At Austin MLK March, Activists Implore Crowd to Continue Fight for Racial Justice
By Corey Smith
Hundreds of community members, activists, students and several state politicians marched from the Rev. Martin Luther King Jr. statue on the University of Texas at Austin campus through the state Capitol grounds to historically Black Huston-Tillotson University in East Austin Monday.
Many of the attendees of the annual Martin Luther King Jr. Day march said they were there not only to honor King’s legacy, but also because there is much work left to be done when it comes to ending racial injustice.
“We’ve come a long way … but we have more work to do,” said Para Agboga, the volunteer coordinator for the Austin Area Heritage Council, which has organized the march since its 1993 debut.
“I think what we do is so vital to the recognition of not only the work of civil rights, the work that’s been done in the past, but also the work that has to be done,” Agboga added.
Pflugerville City Council Member Rudy Metayer addressed the crowd near the statue of King on the UT campus and urged them to continue the fight for racial justice after the march. “Allyship is fine, but what we really need is people that are co-conspirators.”
“You need people on the front lines who represent your values,” Metayer said. “People who understand the greatness of this country, while also acknowledging its flaws.”
Metayer and several of the activists in attendance said it’s as important as ever to support anti-racist initiatives.
Dozens of members of the Austin Justice Coalition attended the march. The coalition formed in 2016 after an Austin Police Officer killed 17-year-old David Joseph while he was naked and unarmed at an apartment complex in East Austin.
One of the group’s goals is to end the so-called school-to-prison pipeline — discipline policies that disproportionately push children of color out of the classroom and into the criminal justice system, said Amber Watts, Austin Justice Coalition education policy manager.
“Dr. King had huge visions of us coming together, especially those of us who are considered marginalized, those of us who are oppressed, Black people, Brown people, people who are considered poor,” Watts said.
Several members of the Texas Center for Justice and Equity, a non-profit organization working to combat racist policing and mass incarceration, set up a booth on the campus of Huston-Tillotson near the end of the event.
“A lot of people have a connotation that those who commit a crime deserve what they get,” said Sarah Reyes, a policy analyst with the Texas Center for Justice and Equity. Part of her organization’s mission is to put an end to that mindset, if not otherwise reverse adverse conditions for incarcerated people, particularly youth, through research, policy advocacy at the Texas Legislature and public awareness campaigns.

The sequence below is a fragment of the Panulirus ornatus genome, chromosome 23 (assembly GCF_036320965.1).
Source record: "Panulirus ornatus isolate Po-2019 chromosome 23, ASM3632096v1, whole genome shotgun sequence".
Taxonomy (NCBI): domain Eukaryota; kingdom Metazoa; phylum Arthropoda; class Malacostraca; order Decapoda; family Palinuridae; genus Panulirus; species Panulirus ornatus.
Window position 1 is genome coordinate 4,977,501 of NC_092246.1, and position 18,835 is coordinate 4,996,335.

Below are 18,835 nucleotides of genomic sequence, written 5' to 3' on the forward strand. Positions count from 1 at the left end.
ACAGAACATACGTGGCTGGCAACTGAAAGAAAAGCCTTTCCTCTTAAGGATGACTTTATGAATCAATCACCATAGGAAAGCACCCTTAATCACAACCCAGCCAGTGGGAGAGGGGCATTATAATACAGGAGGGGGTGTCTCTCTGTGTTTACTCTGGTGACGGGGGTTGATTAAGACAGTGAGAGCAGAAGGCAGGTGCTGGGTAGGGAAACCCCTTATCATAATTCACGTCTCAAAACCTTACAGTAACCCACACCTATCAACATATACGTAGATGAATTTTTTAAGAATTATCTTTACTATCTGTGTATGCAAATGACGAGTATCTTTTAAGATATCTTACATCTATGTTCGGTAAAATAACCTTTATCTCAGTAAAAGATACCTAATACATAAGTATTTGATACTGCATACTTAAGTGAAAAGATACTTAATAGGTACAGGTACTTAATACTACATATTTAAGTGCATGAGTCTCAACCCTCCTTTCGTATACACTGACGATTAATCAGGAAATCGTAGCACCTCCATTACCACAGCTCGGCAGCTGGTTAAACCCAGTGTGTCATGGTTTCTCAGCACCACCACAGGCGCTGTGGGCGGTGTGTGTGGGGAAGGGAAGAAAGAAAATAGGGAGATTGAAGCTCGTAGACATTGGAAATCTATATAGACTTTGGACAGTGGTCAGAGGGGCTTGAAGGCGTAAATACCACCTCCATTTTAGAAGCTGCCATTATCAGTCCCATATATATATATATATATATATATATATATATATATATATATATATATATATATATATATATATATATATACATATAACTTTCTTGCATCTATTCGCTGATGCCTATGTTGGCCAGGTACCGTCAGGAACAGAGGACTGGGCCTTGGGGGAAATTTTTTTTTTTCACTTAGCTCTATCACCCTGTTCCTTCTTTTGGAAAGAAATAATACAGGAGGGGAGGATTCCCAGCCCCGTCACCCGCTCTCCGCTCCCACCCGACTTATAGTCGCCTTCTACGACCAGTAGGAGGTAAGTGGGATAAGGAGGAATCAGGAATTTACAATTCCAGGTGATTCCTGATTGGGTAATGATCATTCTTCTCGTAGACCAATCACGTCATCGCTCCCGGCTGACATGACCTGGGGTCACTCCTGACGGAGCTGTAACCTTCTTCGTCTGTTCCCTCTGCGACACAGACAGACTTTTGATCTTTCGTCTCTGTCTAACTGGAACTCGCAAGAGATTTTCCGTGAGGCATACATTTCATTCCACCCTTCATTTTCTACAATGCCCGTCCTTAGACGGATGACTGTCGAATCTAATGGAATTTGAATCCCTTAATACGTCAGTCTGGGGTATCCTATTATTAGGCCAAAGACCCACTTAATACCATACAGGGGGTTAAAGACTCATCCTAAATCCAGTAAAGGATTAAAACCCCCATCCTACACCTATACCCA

Members of the organization carried signs that read “Finish the Five,” a nod to the group’s goal to close the five juvenile justice facilities in Texas. African-American youth are disproportionately locked up in youth prisons in Texas and around the nation — Black youth are more than four times as likely to be detained or committed to juvenile detention facilities compared to their white peers, according to 2021 figures from The Sentencing Project.
In Texas, scandals, including sexual abuse and violence, have plagued youth prisons for decades.
State Rep. James Talarico (D-Round Rock) attended the MLK day event in solidarity with the Texas Center of Education and Justice. “I’m marching with activists to protest the human rights abuses in Texas youth prisons,” Talarico wrote on Twitter. “Dr. King devoted his life to the most marginalized members of our community. If he were alive today, I think he would be marching alongside us.”
Several speakers addressed the crowd from the south steps of the Capitol building, which is undergoing renovations and was surrounded by construction scaffolding.
“We almost thought we weren’t going to be able to have the program because we weren’t going to have a space to be able to do it,” Austin Area Heritage Council member Joya Hayes said. “I want you to know that our community is under construction,” Hayes said.
Hayes urged the crowd to continue the fight for racial justice beyond simply attending a march on MLK day. “This must be a life decision that we are going to guarantee that we are heard, that we are respected, and the things that need to happen to prosper our community take place.”